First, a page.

“It enabled me to try to make up for lost time, all the time I had missed during the pandemic and all those shows,” he says. “When I get interested in something, I tend to dive deeply into it. I get very, very interested in it. I became incredibly obsessed with photography and all I wanted to do was shoot live music. When that switch hit, I just went to every show I could.”

No More Moments at the Palomino.
No More Moments at the Palomino Smokehouse. This photo is part of the exhibit New Normal by Shane Rempel, which chronicles the post-pandemic Calgary music scene. Photo by SHANE RAMPEL /jpg

The photos range from scene veterans Carter Felker, Matt Masters, Amy Nelson and Sargeant X Comrade to relative newcomers such as the all-ages punk band The Break-Ins. Rempel photographed some lively band-crowd interactions at The Moments Fest, an all-ages festival on the Siksika Nation and numerous acts from last year’s Sled Island, including raucous New Orleans’ punkers Pears, Vancouver’s Little Destroyer and Calgary’s Stripmall. The exhibit is book-ended by two typically over-the-top action shots of Hamilton, Ont., performance artist BA Johnston taken one year apart at the Ship and Anchor. He has a pic of Julius Sumner Miller frontman Darren Ollinger surrounded by an enthusiastic crowd at Broken City during what would be the final show at the iconic Calgary venue. There is a hauntingly beautiful black-and-white photo of Calgary post-punkers Jung People from an intimate show in the basement of The Next Page bookstore in Inglewood last winter, lit only by a projected face on a screen behind the band.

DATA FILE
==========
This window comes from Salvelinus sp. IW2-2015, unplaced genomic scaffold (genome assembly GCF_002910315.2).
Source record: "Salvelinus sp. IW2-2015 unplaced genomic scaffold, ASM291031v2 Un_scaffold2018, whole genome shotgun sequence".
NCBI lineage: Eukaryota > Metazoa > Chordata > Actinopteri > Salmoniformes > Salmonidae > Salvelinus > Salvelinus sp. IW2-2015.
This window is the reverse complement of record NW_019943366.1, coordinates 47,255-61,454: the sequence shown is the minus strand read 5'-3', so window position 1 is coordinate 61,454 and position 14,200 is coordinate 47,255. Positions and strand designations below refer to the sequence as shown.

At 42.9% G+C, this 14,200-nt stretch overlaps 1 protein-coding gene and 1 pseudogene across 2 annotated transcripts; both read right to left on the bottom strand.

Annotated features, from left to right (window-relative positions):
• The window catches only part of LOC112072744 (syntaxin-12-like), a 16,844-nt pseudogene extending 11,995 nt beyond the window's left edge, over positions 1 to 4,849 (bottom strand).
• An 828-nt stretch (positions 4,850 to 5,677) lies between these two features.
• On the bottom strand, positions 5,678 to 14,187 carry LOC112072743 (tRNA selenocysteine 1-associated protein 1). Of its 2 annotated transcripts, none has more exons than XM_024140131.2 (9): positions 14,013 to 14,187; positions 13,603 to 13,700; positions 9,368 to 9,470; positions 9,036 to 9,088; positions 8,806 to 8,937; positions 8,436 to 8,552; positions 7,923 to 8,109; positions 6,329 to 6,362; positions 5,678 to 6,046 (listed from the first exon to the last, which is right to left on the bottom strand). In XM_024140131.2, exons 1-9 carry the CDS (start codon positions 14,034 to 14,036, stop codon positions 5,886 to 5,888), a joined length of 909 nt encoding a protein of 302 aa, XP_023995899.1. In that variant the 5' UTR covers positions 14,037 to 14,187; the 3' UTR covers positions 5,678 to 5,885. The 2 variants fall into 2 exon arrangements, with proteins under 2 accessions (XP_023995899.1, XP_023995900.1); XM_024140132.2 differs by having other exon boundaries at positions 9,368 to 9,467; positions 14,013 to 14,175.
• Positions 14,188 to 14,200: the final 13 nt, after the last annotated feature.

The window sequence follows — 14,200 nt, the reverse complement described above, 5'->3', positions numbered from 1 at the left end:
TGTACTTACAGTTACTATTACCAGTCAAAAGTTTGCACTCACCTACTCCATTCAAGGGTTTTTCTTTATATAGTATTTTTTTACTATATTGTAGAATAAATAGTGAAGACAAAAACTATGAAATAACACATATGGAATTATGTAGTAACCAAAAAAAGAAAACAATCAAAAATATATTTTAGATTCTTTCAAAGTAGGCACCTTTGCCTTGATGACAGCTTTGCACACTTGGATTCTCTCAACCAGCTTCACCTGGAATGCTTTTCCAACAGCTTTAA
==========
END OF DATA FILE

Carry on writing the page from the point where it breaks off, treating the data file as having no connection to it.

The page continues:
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In August, Rempel took pictures of his favorite band, Brooklyn’s The National, at the Southern Alberta Jubilee Auditorium. Some of the pics ran on the website of Big Kitty Magazine. A picture he took at an unhinged Calgary house concert of seven-year-old Bragg Creek vocalist Robbie Andrew, the spirited frontman of the punk band BatScratch, made it into Spin magazine when it profiled the young vocalist as “the future of hardcore punk.”

Closetalkers at the Palamino.
Closetalkers at the Palomino Smokehouse. This photo is part of the exhibit New Normal by Shane Rempel, which chronicles the post-pandemic Calgary music scene. Photo by SHANE T REMPEL /jpg

Not bad for a photographer whose previous experience with the medium was taking photos of the food he cooked. New Normal is Rempel’s first exhibit and it came after Congress Coffee owner Johanna Schwartz saw his work on Instagram and recognized it as a valuable document of a specific time and place.

“What I saw was the vibrancy in the scene, I saw this excitement, this energy,” Rempel says. “I think (the exhibit) shows a few different microcosms and scenes. There’s that DIY, hardcore scene, there’s the Carter Felker country-folk kind of stuff, there’s bigger shows like The National, all-ages stuff. I think what we see in all of these is that there were people there enjoying it. We had that gap during the lockdown years, but I think it came back with a frenzy. People were just waiting and things came back and people were there.

“There was a big worry during that period: What’s it going to look like? Are people going to want to go to shows like that or is it all going to be virtual streaming? It was a weird thing to think about, especially if you’ve been immersed in it for so long.”

New Normal is at Congress Coffee until July 10.